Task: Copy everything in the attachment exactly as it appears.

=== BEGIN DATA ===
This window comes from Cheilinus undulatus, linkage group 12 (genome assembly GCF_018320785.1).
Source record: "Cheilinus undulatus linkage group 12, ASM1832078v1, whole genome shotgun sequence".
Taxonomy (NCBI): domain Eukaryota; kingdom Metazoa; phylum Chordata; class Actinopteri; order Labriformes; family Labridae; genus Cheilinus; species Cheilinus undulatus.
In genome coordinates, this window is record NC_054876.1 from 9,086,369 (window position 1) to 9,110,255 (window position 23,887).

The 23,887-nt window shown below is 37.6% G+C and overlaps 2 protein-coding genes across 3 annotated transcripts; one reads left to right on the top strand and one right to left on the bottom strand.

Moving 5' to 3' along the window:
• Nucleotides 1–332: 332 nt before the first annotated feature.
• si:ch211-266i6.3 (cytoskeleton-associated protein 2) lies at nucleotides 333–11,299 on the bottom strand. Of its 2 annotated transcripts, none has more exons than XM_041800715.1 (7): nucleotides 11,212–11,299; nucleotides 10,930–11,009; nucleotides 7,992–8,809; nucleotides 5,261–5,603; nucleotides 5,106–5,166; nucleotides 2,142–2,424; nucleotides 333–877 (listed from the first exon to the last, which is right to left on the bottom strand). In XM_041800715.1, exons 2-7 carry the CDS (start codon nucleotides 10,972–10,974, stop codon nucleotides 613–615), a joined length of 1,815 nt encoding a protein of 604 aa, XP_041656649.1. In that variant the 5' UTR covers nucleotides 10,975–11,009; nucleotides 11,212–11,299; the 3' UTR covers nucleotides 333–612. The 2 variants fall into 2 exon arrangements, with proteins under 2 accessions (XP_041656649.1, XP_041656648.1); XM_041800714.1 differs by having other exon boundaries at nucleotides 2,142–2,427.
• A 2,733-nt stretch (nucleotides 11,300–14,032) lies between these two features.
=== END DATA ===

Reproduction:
This window comes from Cheilinus undulatus, linkage group 12 (genome assembly GCF_018320785.1).
Source record: "Cheilinus undulatus linkage group 12, ASM1832078v1, whole genome shotgun sequence".
Taxonomy (NCBI): domain Eukaryota; kingdom Metazoa; phylum Chordata; class Actinopteri; order Labriformes; family Labridae; genus Cheilinus; species Cheilinus undulatus.
In genome coordinates, this window is record NC_054876.1 from 9,086,369 (window position 1) to 9,110,255 (window position 23,887).

The 23,887-nt window shown below is 37.6% G+C and overlaps 2 protein-coding genes across 3 annotated transcripts; one reads left to right on the top strand and one right to left on the bottom strand.

Moving 5' to 3' along the window:
• Nucleotides 1–332: 332 nt before the first annotated feature.
• si:ch211-266i6.3 (cytoskeleton-associated protein 2) lies at nucleotides 333–11,299 on the bottom strand. Of its 2 annotated transcripts, none has more exons than XM_041800715.1 (7): nucleotides 11,212–11,299; nucleotides 10,930–11,009; nucleotides 7,992–8,809; nucleotides 5,261–5,603; nucleotides 5,106–5,166; nucleotides 2,142–2,424; nucleotides 333–877 (listed from the first exon to the last, which is right to left on the bottom strand). In XM_041800715.1, exons 2-7 carry the CDS (start codon nucleotides 10,972–10,974, stop codon nucleotides 613–615), a joined length of 1,815 nt encoding a protein of 604 aa, XP_041656649.1. In that variant the 5' UTR covers nucleotides 10,975–11,009; nucleotides 11,212–11,299; the 3' UTR covers nucleotides 333–612. The 2 variants fall into 2 exon arrangements, with proteins under 2 accessions (XP_041656649.1, XP_041656648.1); XM_041800714.1 differs by having other exon boundaries at nucleotides 2,142–2,427.
• A 2,733-nt stretch (nucleotides 11,300–14,032) lies between these two features.